Health benefits

Incorporating the nutritious grain spelt, a nutritious grain, into your diet offers several wonderful health benefits.

Spelt is loaded with soluble dietary fiber and, as a result, it promotes digestion. Hence, this grain helps to prevent occurrence of various gastrointestinal disorders, for instance irritable bowel syndrome (IBS). The soluble dietary fiber found in spelt aids in adding bulk to stool and ensure its smooth movement through the digestive tract. Aside from this, eating spelt regularly also decreases the chances of suffering from bloating, constipation, diarrhea and excessive gas formation. At the same time, this nutritious grain enhances the body's ability to absorb various nutrients from the ingested foods.

Consumption of spelt also helps to boost the energy levels as this grain encloses complex carbohydrates that can be digested more slowly compared to refined carbohydrates that are found in pasta or white bread. In other words, complex carbohydrate provides us energy over a prolonged period. On the other hand, refined carbohydrates usually result in energy spikes and then crashes suddenly. This is the primary reason why several athletes consume complex carbohydrate to enhance their body's energy levels prior to participating in a competition.

It is worth mentioning here that insulin resistance and consuming foods that are loaded with carbohydrates are responsible for cardiovascular disease as well as diabetes. The lower glycemic index of spelt compared to various types of wheat helps to avoid the above mentioned health conditions. In other words, consumption of spelt does not result in energy spikes and crashes as in the case of foods loaded with carbohydrates because this healthy grain releases energy gradually into the bloodstream. Therefore, spelt is an excellent food that helps to keep diabetes under control and even prevent this condition as well as other related issues.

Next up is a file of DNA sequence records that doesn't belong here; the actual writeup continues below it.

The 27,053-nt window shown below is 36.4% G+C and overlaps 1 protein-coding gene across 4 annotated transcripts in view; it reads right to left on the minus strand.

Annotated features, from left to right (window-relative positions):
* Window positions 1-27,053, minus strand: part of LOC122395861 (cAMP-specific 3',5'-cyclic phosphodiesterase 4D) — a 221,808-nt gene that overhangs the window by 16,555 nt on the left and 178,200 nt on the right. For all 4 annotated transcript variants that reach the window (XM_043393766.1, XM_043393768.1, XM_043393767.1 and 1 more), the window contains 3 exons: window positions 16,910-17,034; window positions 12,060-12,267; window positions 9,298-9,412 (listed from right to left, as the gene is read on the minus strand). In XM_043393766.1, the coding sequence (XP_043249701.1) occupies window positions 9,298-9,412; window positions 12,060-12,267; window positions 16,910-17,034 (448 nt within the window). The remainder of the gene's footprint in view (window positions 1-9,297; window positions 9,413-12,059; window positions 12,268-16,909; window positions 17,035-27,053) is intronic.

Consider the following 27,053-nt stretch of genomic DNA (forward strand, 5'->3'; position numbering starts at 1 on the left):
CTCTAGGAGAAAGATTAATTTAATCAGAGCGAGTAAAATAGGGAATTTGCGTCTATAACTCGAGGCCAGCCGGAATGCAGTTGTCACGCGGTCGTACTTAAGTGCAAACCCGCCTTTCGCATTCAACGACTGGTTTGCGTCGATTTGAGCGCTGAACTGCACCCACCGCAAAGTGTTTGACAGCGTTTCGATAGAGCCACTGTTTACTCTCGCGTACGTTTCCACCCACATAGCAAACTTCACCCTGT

Spelt not only contains very low cholesterol levels, but this grain also possesses the ability to lower the cholesterol levels when consumed on a regular basis. Elevated amounts of dietary fiber in spelt can also aid the body from absorbing too much cholesterol. The fiber present in spelt explicitly targets low density lipo-protein (LDL) or "bad cholesterol", while aiding in enhancing the levels of high density lipo-protein (HDL) or "good cholesterol".

It has been established that consuming spelt is also an excellent means to lose unwanted body weight. Compared to the regular wheat, spelt has lower calories and, thus, it is a good substitute for wheat and pasta. At the same time, since spelt contains complex carbohydrates, it does not result in insulin spike that are linked to weight gain and obesity.

In addition to the above discussed health benefits of spelt, this healthy grain possesses an assortment of anti-inflammatory properties that may promote the functioning of the immune system. Spelt encloses mucopolysaccharides, which are actually a variety of complex carbohydrate that possesses anti-inflammatory properties and, at the same time, promotes the health of our bones and joints.

This nutritious grain also contains amino acids, which possess the ability to neutralize joint inflammation. In addition, amino acids promote an assortment of bodily functions. Moreover, spelt also contains several vitamins and essential minerals and other elements that promoted better digestion, thereby providing a major boost to the immune system and enhance its functioning.

Several essential minerals are found in spelt, making this grain vital for the health of our bones. It contains calcium and phosphorus, which aid in making the bones and teeth stronger, prevent various problems like osteoporosis as we grow older.